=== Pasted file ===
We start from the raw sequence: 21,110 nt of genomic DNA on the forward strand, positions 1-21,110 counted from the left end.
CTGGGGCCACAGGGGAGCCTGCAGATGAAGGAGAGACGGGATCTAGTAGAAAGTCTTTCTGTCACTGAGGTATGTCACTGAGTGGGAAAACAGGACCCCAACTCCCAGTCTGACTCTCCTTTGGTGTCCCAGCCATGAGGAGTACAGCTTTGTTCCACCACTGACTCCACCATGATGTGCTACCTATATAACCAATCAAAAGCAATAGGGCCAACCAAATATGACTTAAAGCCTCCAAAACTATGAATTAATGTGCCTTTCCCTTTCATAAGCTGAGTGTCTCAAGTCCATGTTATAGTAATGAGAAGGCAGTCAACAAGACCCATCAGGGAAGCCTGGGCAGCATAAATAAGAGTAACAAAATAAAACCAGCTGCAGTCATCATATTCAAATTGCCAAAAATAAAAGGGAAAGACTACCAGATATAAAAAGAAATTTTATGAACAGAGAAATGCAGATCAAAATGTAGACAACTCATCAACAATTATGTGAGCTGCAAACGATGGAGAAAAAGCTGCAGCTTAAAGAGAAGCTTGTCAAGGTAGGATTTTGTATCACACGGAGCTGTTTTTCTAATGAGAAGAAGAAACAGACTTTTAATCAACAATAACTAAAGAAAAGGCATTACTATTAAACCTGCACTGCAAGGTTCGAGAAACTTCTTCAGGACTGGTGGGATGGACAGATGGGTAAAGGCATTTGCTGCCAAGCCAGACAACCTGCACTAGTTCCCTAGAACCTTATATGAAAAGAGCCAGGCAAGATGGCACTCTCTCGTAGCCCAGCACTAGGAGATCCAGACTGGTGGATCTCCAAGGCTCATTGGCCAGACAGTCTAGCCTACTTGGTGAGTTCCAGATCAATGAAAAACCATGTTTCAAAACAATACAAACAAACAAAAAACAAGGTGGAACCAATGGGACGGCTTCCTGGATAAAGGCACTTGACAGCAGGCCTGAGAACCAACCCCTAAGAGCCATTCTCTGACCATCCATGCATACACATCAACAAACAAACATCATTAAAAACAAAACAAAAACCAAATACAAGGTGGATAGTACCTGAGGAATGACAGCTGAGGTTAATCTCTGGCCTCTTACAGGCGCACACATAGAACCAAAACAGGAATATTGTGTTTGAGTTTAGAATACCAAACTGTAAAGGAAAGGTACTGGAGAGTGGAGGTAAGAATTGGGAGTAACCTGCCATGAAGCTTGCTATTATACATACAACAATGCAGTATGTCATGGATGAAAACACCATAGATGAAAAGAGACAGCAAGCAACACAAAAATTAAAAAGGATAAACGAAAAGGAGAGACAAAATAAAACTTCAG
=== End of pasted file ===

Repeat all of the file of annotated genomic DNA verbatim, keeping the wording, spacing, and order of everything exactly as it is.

We start from the raw sequence: 21,110 nt of genomic DNA on the forward strand, positions 1-21,110 counted from the left end.
CTGGGGCCACAGGGGAGCCTGCAGATGAAGGAGAGACGGGATCTAGTAGAAAGTCTTTCTGTCACTGAGGTATGTCACTGAGTGGGAAAACAGGACCCCAACTCCCAGTCTGACTCTCCTTTGGTGTCCCAGCCATGAGGAGTACAGCTTTGTTCCACCACTGACTCCACCATGATGTGCTACCTATATAACCAATCAAAAGCAATAGGGCCAACCAAATATGACTTAAAGCCTCCAAAACTATGAATTAATGTGCCTTTCCCTTTCATAAGCTGAGTGTCTCAAGTCCATGTTATAGTAATGAGAAGGCAGTCAACAAGACCCATCAGGGAAGCCTGGGCAGCATAAATAAGAGTAACAAAATAAAACCAGCTGCAGTCATCATATTCAAATTGCCAAAAATAAAAGGGAAAGACTACCAGATATAAAAAGAAATTTTATGAACAGAGAAATGCAGATCAAAATGTAGACAACTCATCAACAATTATGTGAGCTGCAAACGATGGAGAAAAAGCTGCAGCTTAAAGAGAAGCTTGTCAAGGTAGGATTTTGTATCACACGGAGCTGTTTTTCTAATGAGAAGAAGAAACAGACTTTTAATCAACAATAACTAAAGAAAAGGCATTACTATTAAACCTGCACTGCAAGGTTCGAGAAACTTCTTCAGGACTGGTGGGATGGACAGATGGGTAAAGGCATTTGCTGCCAAGCCAGACAACCTGCACTAGTTCCCTAGAACCTTATATGAAAAGAGCCAGGCAAGATGGCACTCTCTCGTAGCCCAGCACTAGGAGATCCAGACTGGTGGATCTCCAAGGCTCATTGGCCAGACAGTCTAGCCTACTTGGTGAGTTCCAGATCAATGAAAAACCATGTTTCAAAACAATACAAACAAACAAAAAACAAGGTGGAACCAATGGGACGGCTTCCTGGATAAAGGCACTTGACAGCAGGCCTGAGAACCAACCCCTAAGAGCCATTCTCTGACCATCCATGCATACACATCAACAAACAAACATCATTAAAAACAAAACAAAAACCAAATACAAGGTGGATAGTACCTGAGGAATGACAGCTGAGGTTAATCTCTGGCCTCTTACAGGCGCACACATAGAACCAAAACAGGAATATTGTGTTTGAGTTTAGAATACCAAACTGTAAAGGAAAGGTACTGGAGAGTGGAGGTAAGAATTGGGAGTAACCTGCCATGAAGCTTGCTATTATACATACAACAATGCAGTATGTCATGGATGAAAACACCATAGATGAAAAGAGACAGCAAGCAACACAAAAATTAAAAAGGATAAACGAAAAGGAGAGACAAAATAAAACTTCAG